Our favorite cable station is running some of Johnny Carson’s classic interviews. Johnny’s 1975 interview with William Holden was memorable. Holden was doing publicity for “Network” which had opened a couple of weeks earlier. Carson was clearly impressed with the film’s audacious take on network television. William Holden said he was drawn to the film by Paddy Chayefsky’s brilliant script. While both admired the film, neither really knew how accurate “Network” would turn out to be. But I’m getting away from my subject.
William Holden. He was my favorite actor of the 1950s. John Wayne was my favorite movie star but Holden was the consummate actor of the period. He was a handsome every-man who could handle drama, action and comedy.
I’m skipping a lot of detail because this is more of a personal take on William Holden than a full bio. Beginning with his film début in “Golden Boy” (1939), Holden never gave a bad performance in a career that spanned a quarter of a century. Matter of fact, he got better as he got older. Holden (William Beedle, Jr.) honed his craft while under contracts at Columbia and Paramount during the 1940s. His best performance during the early years was probably the newspaper columnist who falls in love with Judy Holliday’s Billie Dawn in “Born Yesterday” (1949).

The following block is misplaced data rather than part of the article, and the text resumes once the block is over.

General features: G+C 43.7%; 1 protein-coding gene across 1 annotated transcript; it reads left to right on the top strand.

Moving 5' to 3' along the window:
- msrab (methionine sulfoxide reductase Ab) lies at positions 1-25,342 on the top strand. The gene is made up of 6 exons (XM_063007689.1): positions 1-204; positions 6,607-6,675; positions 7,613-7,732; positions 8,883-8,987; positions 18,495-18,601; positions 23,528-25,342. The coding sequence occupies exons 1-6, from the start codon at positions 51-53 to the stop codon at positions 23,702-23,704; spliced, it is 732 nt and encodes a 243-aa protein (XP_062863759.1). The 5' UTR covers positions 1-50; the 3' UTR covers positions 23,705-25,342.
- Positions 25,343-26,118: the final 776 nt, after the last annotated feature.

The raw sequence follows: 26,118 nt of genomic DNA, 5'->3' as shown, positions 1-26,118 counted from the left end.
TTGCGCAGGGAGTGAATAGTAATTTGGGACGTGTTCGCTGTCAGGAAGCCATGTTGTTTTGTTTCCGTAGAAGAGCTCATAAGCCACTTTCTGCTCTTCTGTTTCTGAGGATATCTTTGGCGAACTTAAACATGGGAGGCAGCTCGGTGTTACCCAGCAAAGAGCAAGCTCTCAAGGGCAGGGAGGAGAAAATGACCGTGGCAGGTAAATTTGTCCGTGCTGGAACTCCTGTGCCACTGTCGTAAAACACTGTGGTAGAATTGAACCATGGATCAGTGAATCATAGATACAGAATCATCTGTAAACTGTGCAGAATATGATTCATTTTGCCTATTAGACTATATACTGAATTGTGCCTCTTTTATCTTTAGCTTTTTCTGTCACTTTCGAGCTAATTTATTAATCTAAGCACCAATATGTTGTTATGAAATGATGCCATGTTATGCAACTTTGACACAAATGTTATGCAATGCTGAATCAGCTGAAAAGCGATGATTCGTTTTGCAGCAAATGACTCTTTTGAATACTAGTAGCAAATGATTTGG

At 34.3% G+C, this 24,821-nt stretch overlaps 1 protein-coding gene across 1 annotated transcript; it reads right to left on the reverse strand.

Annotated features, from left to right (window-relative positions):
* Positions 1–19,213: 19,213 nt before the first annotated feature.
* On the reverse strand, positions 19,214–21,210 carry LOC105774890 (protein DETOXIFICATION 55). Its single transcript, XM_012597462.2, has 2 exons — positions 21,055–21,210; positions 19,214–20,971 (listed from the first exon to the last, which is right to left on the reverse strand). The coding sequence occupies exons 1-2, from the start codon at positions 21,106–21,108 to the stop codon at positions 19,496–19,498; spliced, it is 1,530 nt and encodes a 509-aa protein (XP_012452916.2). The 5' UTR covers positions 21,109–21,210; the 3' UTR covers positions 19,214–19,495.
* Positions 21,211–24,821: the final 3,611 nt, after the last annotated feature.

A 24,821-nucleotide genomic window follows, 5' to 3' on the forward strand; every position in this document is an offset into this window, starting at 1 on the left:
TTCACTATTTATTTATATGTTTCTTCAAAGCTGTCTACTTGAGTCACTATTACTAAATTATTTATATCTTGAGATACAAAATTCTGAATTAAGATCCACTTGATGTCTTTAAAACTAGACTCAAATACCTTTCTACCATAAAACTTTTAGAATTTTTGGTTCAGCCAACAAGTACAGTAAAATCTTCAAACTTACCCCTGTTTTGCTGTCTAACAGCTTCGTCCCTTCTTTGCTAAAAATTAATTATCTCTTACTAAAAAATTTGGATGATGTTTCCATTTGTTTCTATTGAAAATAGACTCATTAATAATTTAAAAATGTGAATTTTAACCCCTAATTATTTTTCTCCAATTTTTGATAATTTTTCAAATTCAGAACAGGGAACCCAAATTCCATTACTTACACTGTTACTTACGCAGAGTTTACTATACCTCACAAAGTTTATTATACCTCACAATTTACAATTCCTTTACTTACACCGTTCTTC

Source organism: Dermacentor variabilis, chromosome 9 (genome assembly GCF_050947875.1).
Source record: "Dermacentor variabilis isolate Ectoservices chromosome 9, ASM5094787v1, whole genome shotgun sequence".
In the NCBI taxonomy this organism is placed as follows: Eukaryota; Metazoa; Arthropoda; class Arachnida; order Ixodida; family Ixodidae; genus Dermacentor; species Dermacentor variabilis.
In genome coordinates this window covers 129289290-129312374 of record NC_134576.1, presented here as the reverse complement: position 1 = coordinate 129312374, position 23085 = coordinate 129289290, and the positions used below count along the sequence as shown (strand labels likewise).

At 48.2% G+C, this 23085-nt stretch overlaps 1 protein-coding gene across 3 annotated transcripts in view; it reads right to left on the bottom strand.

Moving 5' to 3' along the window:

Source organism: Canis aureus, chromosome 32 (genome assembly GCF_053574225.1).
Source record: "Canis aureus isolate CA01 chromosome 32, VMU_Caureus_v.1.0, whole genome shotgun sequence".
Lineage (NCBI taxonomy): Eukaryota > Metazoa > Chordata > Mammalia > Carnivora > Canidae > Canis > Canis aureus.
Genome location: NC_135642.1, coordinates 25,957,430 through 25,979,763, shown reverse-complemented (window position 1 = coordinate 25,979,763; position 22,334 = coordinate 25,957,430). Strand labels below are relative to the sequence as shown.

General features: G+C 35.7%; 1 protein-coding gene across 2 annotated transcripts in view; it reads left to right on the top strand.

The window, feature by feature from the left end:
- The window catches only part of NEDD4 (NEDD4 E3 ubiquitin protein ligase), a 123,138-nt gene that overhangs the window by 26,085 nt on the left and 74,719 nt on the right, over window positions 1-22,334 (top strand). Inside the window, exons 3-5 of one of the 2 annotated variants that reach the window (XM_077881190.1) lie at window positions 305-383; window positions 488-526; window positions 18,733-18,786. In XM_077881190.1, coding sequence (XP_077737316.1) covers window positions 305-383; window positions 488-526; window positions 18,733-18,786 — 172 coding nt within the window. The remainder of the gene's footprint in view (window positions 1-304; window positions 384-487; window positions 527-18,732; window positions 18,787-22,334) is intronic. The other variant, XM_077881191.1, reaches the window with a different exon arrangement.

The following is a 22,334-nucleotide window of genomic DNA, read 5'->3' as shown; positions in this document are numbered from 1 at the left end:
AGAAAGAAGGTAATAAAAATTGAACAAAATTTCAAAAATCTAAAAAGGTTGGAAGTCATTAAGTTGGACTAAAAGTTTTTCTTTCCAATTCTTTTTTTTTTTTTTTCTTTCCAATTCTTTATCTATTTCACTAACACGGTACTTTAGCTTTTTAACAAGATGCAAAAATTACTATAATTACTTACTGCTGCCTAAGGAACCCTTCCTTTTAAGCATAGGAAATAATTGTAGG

Holden was on a roll with memorable films including “Sunset Boulevard,” “Stalag 17” (Best Actor Oscar), “Sabrina” (great comedic role), “Executive Suite”, “The Country Girl”, “Bridge On The River Kwai” (rumor has it Sam Spiegel wanted Cary Grant for the Holden role) and “The Moon Is Blue.” That’s just the 1950s. A career for many other actors. I always enjoyed the wry touch William Holden brought to his characters. It was as if the handsome, golden boy leading man wanted you to know he didn’t take himself seriously. I think life mirrored art.
Fast forward to the 1970s. William Holden was now in his fifties but looked much older. It was no secret he had a drinking problem born of insecurity despite his continuing success. “Network” married the skilled actor and insecure man. It bothered me as a fan and a student of movies. Obviously, it was a familiar story but it struck home because I liked William Holden so much.